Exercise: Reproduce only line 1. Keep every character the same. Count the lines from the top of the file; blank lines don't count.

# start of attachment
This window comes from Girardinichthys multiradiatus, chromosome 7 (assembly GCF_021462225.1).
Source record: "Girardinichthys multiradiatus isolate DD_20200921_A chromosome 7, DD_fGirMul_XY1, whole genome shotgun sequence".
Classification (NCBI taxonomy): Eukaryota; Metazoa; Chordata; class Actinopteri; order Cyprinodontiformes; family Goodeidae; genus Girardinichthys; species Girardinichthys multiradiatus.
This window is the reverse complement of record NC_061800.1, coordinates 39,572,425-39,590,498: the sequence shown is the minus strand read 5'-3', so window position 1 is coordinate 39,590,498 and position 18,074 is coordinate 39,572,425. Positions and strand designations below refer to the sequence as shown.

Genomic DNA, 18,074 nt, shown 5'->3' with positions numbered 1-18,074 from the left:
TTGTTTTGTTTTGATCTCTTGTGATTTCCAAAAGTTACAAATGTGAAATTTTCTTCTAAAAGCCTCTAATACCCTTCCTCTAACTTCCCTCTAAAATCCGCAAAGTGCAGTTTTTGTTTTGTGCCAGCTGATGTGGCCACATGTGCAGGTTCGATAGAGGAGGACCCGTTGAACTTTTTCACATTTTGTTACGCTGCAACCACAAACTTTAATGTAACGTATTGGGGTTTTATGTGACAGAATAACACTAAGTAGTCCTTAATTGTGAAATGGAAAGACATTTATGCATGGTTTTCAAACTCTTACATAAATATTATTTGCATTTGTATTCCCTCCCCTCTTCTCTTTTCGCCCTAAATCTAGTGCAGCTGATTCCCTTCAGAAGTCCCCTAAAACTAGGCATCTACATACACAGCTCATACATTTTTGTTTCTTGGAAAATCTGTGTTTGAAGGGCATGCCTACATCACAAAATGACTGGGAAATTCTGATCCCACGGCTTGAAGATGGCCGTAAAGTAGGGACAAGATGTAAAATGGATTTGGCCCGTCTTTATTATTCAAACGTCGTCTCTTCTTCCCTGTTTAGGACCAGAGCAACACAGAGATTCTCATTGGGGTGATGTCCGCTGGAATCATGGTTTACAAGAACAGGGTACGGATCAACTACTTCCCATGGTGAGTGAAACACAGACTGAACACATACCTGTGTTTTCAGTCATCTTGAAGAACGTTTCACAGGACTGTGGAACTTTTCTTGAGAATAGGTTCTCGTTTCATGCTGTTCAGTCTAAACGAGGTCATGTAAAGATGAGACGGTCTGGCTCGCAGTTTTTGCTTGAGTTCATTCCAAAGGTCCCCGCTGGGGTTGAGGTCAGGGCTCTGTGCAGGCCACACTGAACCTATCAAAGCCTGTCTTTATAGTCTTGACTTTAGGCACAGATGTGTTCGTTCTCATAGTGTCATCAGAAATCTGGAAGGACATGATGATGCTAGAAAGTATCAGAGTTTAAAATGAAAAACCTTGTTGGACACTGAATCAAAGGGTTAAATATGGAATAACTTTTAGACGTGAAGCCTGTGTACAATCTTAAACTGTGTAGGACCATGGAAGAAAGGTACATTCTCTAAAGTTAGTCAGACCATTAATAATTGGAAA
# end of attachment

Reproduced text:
This window comes from Girardinichthys multiradiatus, chromosome 7 (assembly GCF_021462225.1).